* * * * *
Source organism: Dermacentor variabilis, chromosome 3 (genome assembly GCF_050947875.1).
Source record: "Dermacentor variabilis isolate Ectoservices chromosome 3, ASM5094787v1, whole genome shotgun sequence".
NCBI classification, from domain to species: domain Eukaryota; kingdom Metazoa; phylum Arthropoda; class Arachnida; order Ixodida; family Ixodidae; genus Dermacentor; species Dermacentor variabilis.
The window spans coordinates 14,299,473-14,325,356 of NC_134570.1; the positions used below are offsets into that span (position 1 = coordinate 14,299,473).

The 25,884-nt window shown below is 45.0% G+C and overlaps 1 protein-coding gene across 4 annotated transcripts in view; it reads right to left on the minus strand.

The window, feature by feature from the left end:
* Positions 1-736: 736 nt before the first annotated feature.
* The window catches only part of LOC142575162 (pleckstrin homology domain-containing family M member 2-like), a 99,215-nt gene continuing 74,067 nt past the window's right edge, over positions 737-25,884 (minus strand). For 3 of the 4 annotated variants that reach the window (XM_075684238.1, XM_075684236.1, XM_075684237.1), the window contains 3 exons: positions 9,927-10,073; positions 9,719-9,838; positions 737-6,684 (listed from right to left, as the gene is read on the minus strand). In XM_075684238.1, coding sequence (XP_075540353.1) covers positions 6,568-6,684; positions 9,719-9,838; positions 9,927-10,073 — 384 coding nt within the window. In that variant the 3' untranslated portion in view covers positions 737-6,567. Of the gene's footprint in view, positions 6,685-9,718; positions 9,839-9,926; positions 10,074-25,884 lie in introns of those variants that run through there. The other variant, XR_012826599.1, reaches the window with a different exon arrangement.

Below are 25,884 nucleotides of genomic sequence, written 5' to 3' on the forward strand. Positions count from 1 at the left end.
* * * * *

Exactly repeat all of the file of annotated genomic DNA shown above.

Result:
Source organism: Dermacentor variabilis, chromosome 3 (genome assembly GCF_050947875.1).
Source record: "Dermacentor variabilis isolate Ectoservices chromosome 3, ASM5094787v1, whole genome shotgun sequence".
NCBI classification, from domain to species: domain Eukaryota; kingdom Metazoa; phylum Arthropoda; class Arachnida; order Ixodida; family Ixodidae; genus Dermacentor; species Dermacentor variabilis.
The window spans coordinates 14,299,473-14,325,356 of NC_134570.1; the positions used below are offsets into that span (position 1 = coordinate 14,299,473).

The 25,884-nt window shown below is 45.0% G+C and overlaps 1 protein-coding gene across 4 annotated transcripts in view; it reads right to left on the minus strand.

The window, feature by feature from the left end:
* Positions 1-736: 736 nt before the first annotated feature.
* The window catches only part of LOC142575162 (pleckstrin homology domain-containing family M member 2-like), a 99,215-nt gene continuing 74,067 nt past the window's right edge, over positions 737-25,884 (minus strand). For 3 of the 4 annotated variants that reach the window (XM_075684238.1, XM_075684236.1, XM_075684237.1), the window contains 3 exons: positions 9,927-10,073; positions 9,719-9,838; positions 737-6,684 (listed from right to left, as the gene is read on the minus strand). In XM_075684238.1, coding sequence (XP_075540353.1) covers positions 6,568-6,684; positions 9,719-9,838; positions 9,927-10,073 — 384 coding nt within the window. In that variant the 3' untranslated portion in view covers positions 737-6,567. Of the gene's footprint in view, positions 6,685-9,718; positions 9,839-9,926; positions 10,074-25,884 lie in introns of those variants that run through there. The other variant, XR_012826599.1, reaches the window with a different exon arrangement.

Below are 25,884 nucleotides of genomic sequence, written 5' to 3' on the forward strand. Positions count from 1 at the left end.